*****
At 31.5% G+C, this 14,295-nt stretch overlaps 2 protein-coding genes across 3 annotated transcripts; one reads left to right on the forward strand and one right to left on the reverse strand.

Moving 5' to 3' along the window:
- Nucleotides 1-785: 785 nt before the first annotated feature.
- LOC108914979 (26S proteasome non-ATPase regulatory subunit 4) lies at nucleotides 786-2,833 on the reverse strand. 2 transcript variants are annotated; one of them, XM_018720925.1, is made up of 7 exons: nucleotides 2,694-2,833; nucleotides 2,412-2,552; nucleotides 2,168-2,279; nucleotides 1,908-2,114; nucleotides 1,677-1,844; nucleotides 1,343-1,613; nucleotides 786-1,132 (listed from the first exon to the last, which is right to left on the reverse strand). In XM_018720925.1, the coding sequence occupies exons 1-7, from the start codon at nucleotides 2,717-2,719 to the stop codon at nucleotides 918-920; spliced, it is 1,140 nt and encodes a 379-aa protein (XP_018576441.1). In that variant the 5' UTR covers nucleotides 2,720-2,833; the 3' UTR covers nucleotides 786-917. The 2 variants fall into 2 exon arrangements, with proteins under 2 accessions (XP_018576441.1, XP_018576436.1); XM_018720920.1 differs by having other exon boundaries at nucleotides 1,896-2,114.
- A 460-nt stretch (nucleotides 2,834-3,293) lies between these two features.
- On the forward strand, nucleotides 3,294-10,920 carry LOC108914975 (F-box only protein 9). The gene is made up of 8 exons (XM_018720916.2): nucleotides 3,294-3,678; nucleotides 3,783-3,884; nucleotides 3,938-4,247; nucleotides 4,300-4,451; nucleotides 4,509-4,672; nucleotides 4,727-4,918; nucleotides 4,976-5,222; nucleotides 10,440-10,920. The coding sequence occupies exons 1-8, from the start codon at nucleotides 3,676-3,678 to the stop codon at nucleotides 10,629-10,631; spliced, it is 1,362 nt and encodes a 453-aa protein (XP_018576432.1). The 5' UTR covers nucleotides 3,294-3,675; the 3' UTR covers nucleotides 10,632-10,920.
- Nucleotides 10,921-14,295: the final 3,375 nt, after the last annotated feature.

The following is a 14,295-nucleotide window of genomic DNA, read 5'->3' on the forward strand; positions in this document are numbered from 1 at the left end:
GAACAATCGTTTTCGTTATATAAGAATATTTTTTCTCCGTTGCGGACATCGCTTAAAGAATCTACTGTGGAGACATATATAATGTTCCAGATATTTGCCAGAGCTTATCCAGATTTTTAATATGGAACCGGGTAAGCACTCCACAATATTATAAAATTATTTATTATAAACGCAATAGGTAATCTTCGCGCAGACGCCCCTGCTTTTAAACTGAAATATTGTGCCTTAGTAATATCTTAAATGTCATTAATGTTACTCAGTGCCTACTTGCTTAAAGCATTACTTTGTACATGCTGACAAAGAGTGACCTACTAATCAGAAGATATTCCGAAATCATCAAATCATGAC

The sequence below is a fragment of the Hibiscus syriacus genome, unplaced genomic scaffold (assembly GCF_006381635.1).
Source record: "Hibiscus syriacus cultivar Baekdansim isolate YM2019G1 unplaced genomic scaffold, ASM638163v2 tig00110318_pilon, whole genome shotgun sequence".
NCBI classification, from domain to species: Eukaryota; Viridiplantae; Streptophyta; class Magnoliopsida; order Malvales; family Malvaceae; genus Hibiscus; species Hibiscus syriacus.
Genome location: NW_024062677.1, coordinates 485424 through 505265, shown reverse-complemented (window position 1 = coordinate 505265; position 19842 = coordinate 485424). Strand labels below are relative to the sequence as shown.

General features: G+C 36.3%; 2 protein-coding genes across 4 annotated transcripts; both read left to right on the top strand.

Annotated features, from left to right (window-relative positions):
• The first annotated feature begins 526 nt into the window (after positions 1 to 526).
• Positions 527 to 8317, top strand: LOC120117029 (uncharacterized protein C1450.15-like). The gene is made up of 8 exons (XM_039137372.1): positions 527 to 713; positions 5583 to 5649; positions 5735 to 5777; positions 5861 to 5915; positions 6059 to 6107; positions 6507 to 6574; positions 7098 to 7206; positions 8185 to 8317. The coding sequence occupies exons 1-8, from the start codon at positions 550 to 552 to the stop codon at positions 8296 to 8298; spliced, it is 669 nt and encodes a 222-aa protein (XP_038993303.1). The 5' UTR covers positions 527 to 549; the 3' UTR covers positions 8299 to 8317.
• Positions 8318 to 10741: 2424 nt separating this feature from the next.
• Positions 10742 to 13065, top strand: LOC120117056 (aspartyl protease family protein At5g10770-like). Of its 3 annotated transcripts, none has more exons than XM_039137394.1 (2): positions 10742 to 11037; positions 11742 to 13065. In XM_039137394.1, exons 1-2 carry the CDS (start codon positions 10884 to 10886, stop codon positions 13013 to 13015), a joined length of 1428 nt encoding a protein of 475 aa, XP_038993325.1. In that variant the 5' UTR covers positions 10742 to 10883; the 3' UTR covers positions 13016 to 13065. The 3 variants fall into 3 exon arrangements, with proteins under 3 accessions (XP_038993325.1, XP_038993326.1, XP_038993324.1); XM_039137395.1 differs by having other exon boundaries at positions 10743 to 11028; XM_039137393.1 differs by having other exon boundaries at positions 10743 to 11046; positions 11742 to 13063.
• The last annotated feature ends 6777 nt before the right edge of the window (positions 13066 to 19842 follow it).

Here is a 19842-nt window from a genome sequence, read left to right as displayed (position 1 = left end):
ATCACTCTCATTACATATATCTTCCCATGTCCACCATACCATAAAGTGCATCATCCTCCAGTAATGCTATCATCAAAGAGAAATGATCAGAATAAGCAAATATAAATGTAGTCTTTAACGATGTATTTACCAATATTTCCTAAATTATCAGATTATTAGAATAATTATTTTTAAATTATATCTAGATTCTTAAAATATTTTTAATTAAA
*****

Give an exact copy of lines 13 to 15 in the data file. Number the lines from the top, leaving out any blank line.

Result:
Genome location: NW_024062677.1, coordinates 485424 through 505265, shown reverse-complemented (window position 1 = coordinate 505265; position 19842 = coordinate 485424). Strand labels below are relative to the sequence as shown.

General features: G+C 36.3%; 2 protein-coding genes across 4 annotated transcripts; both read left to right on the top strand.

Annotated features, from left to right (window-relative positions):